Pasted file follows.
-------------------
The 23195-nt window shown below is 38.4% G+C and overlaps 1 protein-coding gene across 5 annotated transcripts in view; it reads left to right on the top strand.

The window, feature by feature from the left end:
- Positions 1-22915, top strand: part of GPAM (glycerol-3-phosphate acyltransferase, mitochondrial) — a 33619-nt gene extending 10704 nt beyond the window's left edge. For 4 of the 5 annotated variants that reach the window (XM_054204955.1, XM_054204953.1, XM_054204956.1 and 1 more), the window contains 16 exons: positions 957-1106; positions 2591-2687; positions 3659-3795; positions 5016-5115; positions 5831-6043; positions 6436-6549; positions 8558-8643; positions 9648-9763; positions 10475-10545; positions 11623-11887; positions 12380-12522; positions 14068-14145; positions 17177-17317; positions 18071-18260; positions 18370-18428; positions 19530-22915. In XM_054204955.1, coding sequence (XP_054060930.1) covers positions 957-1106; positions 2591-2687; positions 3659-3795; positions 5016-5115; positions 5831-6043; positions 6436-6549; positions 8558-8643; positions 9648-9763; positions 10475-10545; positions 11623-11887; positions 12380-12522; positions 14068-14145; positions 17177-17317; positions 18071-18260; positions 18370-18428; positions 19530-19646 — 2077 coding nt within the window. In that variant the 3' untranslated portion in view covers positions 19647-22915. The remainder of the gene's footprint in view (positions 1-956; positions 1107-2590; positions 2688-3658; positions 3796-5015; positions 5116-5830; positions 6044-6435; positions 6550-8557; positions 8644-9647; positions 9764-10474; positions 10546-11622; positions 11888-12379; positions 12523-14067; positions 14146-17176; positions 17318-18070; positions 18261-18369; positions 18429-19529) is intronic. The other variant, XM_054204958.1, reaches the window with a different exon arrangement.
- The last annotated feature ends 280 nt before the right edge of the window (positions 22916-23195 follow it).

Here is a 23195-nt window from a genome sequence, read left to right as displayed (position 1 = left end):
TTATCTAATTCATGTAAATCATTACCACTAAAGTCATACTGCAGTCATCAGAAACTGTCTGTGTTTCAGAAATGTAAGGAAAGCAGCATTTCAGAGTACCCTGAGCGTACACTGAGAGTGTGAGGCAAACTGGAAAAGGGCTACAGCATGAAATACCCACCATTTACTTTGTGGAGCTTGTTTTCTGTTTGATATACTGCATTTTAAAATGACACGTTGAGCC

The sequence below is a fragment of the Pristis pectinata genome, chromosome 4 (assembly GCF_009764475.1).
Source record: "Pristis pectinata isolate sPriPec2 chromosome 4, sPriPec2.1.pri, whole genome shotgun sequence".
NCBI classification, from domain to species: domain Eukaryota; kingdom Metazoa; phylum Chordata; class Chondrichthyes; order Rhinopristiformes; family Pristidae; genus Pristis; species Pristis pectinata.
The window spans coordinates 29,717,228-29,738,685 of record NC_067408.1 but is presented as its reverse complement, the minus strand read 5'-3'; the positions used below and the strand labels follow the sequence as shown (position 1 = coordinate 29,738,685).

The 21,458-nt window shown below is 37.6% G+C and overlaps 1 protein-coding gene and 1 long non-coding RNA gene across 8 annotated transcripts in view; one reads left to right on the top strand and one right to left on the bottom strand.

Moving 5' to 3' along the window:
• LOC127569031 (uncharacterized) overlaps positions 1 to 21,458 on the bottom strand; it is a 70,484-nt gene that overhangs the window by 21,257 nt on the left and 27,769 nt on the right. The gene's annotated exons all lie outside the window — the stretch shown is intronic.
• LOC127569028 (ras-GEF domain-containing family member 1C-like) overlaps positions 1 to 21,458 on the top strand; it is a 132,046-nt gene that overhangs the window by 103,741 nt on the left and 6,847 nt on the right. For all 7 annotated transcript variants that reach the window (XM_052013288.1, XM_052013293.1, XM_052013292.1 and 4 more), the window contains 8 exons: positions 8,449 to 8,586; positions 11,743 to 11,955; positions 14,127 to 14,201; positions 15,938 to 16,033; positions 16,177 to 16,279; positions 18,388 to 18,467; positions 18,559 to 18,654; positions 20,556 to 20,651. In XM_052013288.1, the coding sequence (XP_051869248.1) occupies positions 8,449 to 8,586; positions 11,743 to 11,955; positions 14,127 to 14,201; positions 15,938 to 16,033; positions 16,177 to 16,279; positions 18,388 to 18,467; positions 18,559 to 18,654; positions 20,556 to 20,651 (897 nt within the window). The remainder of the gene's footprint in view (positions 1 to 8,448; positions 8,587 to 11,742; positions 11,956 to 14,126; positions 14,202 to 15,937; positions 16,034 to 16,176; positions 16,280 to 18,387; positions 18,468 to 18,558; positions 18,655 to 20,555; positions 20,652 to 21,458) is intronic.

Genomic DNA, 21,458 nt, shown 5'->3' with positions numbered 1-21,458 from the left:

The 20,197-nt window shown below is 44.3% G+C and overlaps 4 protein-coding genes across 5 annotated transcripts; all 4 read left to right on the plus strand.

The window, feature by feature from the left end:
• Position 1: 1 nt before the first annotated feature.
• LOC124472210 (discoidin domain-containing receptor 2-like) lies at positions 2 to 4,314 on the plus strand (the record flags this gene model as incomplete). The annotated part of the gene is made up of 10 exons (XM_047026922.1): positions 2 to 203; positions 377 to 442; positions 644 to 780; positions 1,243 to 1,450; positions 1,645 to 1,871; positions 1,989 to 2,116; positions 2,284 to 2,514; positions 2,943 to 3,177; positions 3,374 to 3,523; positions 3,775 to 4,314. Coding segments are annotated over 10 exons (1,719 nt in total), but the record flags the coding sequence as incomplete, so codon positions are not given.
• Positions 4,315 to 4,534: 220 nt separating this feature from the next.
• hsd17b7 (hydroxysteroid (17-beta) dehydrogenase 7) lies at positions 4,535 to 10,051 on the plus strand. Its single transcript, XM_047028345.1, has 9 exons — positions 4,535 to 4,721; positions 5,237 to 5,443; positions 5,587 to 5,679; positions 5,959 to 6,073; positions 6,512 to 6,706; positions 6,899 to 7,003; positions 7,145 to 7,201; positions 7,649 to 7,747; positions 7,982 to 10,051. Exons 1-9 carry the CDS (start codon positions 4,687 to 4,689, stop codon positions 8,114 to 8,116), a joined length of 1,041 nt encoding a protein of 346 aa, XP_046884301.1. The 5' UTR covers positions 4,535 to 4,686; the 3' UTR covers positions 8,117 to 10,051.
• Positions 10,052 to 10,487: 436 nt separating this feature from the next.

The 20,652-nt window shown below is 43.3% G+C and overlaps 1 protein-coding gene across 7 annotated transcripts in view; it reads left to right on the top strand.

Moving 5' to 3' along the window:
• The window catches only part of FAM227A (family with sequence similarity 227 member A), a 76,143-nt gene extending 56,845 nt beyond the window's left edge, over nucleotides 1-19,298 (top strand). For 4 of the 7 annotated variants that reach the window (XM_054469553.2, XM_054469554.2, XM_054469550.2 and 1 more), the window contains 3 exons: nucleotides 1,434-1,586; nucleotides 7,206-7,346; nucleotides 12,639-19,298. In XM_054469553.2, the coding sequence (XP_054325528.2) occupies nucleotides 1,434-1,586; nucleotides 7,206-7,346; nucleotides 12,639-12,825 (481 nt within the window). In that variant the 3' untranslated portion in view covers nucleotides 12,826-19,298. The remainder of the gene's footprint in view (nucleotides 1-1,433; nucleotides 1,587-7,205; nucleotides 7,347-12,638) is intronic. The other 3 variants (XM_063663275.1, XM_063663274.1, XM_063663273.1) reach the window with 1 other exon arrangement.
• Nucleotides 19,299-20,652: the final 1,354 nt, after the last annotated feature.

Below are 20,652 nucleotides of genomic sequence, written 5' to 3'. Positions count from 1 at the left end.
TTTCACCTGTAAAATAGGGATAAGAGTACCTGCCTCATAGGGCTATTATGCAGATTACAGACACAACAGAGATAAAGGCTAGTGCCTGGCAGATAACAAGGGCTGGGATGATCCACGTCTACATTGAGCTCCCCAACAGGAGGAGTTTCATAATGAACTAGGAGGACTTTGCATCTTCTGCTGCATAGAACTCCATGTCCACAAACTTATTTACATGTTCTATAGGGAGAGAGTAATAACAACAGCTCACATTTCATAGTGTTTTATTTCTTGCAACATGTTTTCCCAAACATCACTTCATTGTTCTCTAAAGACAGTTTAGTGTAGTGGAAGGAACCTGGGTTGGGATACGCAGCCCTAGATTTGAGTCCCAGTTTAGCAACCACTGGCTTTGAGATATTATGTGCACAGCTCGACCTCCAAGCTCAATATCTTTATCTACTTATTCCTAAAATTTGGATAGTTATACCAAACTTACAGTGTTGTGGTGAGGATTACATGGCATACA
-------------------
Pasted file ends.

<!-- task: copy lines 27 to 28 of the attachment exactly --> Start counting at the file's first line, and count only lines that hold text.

Below are 20,652 nucleotides of genomic sequence, written 5' to 3'. Positions count from 1 at the left end.
TTTCACCTGTAAAATAGGGATAAGAGTACCTGCCTCATAGGGCTATTATGCAGATTACAGACACAACAGAGATAAAGGCTAGTGCCTGGCAGATAACAAGGGCTGGGATGATCCACGTCTACATTGAGCTCCCCAACAGGAGGAGTTTCATAATGAACTAGGAGGACTTTGCATCTTCTGCTGCATAGAACTCCATGTCCACAAACTTATTTACATGTTCTATAGGGAGAGAGTAATAACAACAGCTCACATTTCATAGTGTTTTATTTCTTGCAACATGTTTTCCCAAACATCACTTCATTGTTCTCTAAAGACAGTTTAGTGTAGTGGAAGGAACCTGGGTTGGGATACGCAGCCCTAGATTTGAGTCCCAGTTTAGCAACCACTGGCTTTGAGATATTATGTGCACAGCTCGACCTCCAAGCTCAATATCTTTATCTACTTATTCCTAAAATTTGGATAGTTATACCAAACTTACAGTGTTGTGGTGAGGATTACATGGCATACA